The essence of suburban expansion includes a complex land transition process. First, the land-use structure changes. The identification expansion, cropland land, and other types of rural land, such as forest and grassland, transition into urban construction land. Additionally, rural construction land, including rural settlements and industry construction land located in the countryside, also create a large land demand. Second, suburban expansion also has effects on the landscape, especially the ecological landscape. Although there is no common agreement on the definition of “ecological land”, most scholars define it using the framework of ecosystem services, including supporting, provisioning, regulating, and cultural services [42]. In addition, new works to study ecosystem services, such as the European Biodiversity Strategy to 2020, have adopted a perspective of biodiversity, and classified the terrestrial ecosystems into urban, cropland, grassland, woodland and forest, heathland and shrub, sparsely vegetated land, and wetlands [43]. The components of ecological land differ in different studies. In this study, the ecological land is defined as a kind of land that provides ecological services and goods, which is distinguished from construction land [44]. The land-use types of land classification include cropland, forest (including orchard), grassland, waterbody, construction land, and unused land. Cropland, forest, grassland, and waterbody are classified as ecological land due to the importance of their ecological functions and services. Ecological landscape refers to the landscape of ecological land.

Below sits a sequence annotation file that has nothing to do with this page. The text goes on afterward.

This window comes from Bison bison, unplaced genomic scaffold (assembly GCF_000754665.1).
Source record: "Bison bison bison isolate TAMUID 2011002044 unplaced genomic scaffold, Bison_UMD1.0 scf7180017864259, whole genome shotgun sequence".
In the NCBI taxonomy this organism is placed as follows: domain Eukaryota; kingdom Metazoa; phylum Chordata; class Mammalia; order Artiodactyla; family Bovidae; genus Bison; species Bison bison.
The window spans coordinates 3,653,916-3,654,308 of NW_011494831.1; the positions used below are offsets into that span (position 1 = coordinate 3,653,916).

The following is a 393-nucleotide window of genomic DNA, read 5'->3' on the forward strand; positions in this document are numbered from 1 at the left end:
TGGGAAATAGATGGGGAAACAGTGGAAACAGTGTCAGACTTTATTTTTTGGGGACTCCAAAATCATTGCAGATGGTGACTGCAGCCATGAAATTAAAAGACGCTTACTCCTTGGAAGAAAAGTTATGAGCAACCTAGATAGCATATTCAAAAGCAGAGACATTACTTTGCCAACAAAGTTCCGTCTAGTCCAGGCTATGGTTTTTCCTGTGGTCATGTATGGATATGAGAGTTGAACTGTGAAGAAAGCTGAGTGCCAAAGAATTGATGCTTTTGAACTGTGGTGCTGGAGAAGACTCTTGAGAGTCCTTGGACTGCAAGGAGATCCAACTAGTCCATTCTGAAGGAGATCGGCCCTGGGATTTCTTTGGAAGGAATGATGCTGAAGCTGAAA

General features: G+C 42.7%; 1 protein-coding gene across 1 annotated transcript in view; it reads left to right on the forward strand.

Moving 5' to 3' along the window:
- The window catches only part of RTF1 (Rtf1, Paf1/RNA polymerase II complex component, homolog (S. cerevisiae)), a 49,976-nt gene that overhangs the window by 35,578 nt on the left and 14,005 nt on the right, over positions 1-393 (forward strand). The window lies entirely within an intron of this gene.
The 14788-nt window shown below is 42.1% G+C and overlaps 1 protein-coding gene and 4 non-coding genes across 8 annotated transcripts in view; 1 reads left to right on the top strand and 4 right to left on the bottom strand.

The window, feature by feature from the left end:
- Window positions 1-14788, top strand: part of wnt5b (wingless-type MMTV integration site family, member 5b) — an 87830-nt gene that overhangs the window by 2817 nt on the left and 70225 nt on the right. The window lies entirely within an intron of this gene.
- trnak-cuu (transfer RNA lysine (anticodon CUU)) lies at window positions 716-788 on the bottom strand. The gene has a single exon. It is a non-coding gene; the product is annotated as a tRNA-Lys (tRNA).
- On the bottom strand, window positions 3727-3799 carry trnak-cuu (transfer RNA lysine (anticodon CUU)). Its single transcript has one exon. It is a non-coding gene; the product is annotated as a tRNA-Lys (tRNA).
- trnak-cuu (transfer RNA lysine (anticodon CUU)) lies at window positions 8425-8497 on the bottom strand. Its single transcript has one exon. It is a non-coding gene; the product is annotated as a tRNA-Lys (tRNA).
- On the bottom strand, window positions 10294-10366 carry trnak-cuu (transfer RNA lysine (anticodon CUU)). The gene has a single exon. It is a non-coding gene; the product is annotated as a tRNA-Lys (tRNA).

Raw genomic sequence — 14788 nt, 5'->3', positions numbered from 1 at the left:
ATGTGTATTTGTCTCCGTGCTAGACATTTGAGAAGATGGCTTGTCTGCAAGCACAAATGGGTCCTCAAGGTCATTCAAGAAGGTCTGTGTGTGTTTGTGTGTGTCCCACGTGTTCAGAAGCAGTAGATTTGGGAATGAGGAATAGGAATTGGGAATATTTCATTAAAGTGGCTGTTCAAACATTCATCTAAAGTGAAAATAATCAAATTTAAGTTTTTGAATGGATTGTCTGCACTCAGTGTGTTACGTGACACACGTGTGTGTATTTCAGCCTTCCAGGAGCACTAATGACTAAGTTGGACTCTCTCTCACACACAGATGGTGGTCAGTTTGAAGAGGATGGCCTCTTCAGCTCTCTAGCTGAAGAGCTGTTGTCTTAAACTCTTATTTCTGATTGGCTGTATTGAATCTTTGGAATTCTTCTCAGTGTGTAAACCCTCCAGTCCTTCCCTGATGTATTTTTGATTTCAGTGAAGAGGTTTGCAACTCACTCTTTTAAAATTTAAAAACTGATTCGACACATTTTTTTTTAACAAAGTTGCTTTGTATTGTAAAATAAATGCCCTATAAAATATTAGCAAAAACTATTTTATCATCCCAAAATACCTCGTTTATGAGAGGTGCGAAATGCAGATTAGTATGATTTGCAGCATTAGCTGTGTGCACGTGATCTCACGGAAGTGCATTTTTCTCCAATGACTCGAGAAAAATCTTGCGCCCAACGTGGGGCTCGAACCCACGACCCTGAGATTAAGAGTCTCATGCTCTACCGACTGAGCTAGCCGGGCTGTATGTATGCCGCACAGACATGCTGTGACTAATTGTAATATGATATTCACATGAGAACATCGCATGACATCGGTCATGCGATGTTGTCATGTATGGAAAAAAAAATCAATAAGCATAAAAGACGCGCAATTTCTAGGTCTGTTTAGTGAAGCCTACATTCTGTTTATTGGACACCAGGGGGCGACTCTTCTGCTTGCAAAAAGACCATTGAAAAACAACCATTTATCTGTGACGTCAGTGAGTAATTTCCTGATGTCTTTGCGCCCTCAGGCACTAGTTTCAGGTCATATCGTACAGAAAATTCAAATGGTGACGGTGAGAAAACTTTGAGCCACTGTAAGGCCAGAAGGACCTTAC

By mapping the scope of the main urban, suburban, and rural areas, this study adopts the landscape pattern metrics to describe changes in suburban ecological landscape patterns. To verify the importance of mapping suburbs, the landscape pattern changes of suburban expansion area and the remained rural areas are analyzed. Additionally, the suburban areas that have the most fragmented ecological landscapes are also identified to provide suggestions for suburban ecological protection and planning.

3. Study Area

3.1. Study Area

Jiangsu Province is located in the southeastern part of mainland China (Figure 1). This province is composed of 13 prefecture-level cities. By the end of 2018, the total gross domestic production (GDP) of Jiangsu was 1399 billion US dollars, ranking second among the 34 provincial administrative regions, with 10.28% of the total national GDP. As one of the most developed provinces in China, Jiangsu has witnessed rapid urbanization in the past years. From 1998 to 2018, the urbanization rate of Jiangsu increased from 30.50% to 69.61%, along with a large aggregation of people and land transition. Jiangsu was chosen as the study area because of the following: First, Jiangsu is representative of the Chinese regions with a fast urbanization rate. The land transitions in such areas are drastic. Second, Jiangsu is characterized by its polycentric development structure. The development levels of suburban towns and villages in Jiangsu are at a high stage. For example, in the annual list of the Top 100 Counties in China in 2018, which is mainly based on each county’s economic levels, the counties of Jiangsu obtained six spots. Therefore, the development of suburban Jiangsu also plays an important role in regional construction. Hence, this study uses Jiangsu as a case study area to map suburban expansion. By comparing the ecological landscape metrics change of the suburban expansion area and the rural area, the effects of suburban expansion on the regional ecological landscape are estimated.